Bright Futures at Georgetown University
 
Bright Futures in Practice: Physical Activity

CHILDREN AND ADOLESCENTS WITH
SPECIAL HEALTH CARE NEEDS

Issues and Concerns

BFPAIC_PB54Chronic conditions and disabilities range in severity from minor (i.e., no obvious signs of the condition or disability) to severe (i.e., multiple physical and psychological conditions or disabili ties). Medical advances are helping children and adolescents with special health care needs live longer. Promoting physical activity in early childhood can help children and adolescents improve their physical fitness, reduce the negative consequences of their condition or disability, and ultimately enhance their quality of life.

Health professionals need to counsel children and adolescents with special health care needs and their parents about the benefits and risks of participating in physical activity. The benefits and risks vary depending on the child's or adolescent's condition or disability; however, in general, the benefits overwhelmingly outweigh the risks. Benefits include weight control, increased flexibility, and improved cardiovascular functioning. There are also psychological benefits, such as increased self-esteem and improved social skills. The benefits and risks of physical activity for children and adolescents with specific special health care needs are presented in Table 16.


Screening and Assessment

Children and adolescents with special health care needs vary in their ability to participate in physical activity. To select appropriate activities and duration, health professionals, along with children, adolescents, and parents, must consider the child's or adolescent's needs and concerns, as well as adaptations that may be needed for specific activities.

Individual screening and assessment should be conducted before a child or adolescent with special health care needs begins any physical activity. The cognitive abilities and social skills of the child or adolescent should be evaluated, and the impact of the special health care need and treatment on the child's or adolescent's participation in any given activity should be taken into account. Activities
BFPAIC_ILP52 may need to be adapted to help ensure that the child or adolescent has a positive experience participating in them. Working together with the child or adolescent and parents is essential in order for the health professional to determine which level of participation is best. Table 17 provides guidelines for the screening and assessment of children and adolescents with special health care needs.5 These guidelines also include additional information related to physical activity participation.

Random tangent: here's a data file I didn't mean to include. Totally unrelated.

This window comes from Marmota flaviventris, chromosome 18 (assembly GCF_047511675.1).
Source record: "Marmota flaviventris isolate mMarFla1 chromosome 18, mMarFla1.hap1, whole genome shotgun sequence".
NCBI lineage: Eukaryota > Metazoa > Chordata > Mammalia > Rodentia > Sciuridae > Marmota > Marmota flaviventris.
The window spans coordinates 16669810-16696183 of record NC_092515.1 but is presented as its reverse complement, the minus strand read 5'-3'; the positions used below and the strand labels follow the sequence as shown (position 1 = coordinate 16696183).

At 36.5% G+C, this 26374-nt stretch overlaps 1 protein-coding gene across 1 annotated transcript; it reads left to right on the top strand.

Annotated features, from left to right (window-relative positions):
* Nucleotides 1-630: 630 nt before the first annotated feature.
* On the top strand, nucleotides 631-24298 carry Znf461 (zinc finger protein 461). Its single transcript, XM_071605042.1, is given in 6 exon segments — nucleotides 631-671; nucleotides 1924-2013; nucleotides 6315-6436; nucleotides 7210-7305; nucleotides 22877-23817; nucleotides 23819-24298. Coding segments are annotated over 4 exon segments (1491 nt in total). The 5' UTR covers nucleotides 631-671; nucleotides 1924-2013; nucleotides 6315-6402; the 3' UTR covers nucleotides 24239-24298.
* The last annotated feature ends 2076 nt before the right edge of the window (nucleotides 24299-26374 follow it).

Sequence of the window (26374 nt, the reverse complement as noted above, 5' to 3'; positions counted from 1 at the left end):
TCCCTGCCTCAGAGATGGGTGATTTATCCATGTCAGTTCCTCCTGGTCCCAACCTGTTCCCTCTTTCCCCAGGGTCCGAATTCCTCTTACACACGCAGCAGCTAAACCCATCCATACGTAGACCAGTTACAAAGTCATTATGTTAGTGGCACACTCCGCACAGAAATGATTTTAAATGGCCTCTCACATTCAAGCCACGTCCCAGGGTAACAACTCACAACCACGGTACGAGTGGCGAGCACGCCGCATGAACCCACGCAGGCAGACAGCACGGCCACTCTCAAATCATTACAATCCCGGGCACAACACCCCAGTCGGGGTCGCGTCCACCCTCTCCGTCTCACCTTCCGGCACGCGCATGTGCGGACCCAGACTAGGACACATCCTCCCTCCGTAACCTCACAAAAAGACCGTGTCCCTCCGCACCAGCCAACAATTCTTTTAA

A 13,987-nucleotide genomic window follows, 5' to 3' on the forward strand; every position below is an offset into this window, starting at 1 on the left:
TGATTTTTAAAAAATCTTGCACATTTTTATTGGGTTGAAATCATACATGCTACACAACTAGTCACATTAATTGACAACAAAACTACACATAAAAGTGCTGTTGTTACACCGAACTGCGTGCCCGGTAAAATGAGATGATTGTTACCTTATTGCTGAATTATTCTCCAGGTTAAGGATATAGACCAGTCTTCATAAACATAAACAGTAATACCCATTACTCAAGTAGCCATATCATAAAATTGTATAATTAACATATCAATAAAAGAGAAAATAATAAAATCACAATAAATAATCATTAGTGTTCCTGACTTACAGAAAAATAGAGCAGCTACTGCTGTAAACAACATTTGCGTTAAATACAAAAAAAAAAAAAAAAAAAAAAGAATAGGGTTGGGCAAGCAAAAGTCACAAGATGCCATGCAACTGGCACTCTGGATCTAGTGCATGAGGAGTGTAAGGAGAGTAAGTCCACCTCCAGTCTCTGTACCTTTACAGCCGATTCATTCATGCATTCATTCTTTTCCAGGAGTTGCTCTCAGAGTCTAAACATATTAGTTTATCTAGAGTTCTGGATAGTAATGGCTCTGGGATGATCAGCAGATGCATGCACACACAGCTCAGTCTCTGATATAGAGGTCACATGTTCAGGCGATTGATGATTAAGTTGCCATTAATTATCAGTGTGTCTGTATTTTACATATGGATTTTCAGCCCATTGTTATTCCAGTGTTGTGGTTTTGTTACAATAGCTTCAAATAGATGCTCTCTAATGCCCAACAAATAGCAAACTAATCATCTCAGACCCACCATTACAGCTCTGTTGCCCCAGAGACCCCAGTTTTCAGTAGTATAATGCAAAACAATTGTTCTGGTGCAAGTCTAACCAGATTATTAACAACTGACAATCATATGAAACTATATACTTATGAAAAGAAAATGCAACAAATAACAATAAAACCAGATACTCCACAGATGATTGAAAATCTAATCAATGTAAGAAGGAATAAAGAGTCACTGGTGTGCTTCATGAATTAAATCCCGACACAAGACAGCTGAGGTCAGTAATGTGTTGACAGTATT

Counseling

Health professionals need to promote physical activity in children and adolescents with special health care needs and their parents to help them adopt a physically active lifestyle. Physical activities that can be done together as a family (e.g., walking, biking, hiking) provide physiological and psychological benefits for children, adolescents, and parents.

Participation in physical activity with others (e.g., baseball, soccer) helps children and adolescents enhance their cognitive, creative, and motor skills. These activities are especially important for children and adolescents with special health care needs because they offer opportunities for them to socialize with their peers.

When children and adolescents with special health care needs participate in physical activity, they should be supervised by adults who are trained to work with them. Professional and volunteer organizations (e.g., Disabled Sports USA, National Sports Center for the Disabled) provide information on specific conditions and disabilities as well as information on appropriate physical activities and adaptations that may be needed (see Tool F: Physical Activity Resources). Creative and collaborative strategies can enable children and adolescents with special health care needs to participate in physical activity (e.g., children and adolescents with Down syndrome playing baseball). Counseling strategies for children and adolescents with special health care needs are provided in Table 18.

Referral

Schools are an excellent community resource for families. To ensure that physical activity issues and concerns are addressed in the child's or adolescent's school, specific goals, objectives, and supports can be incorporated into their Individualized Education Plan (IEP). The IEP was established through Part B of the Individuals with Disabilities Education Act (IDEA).

 

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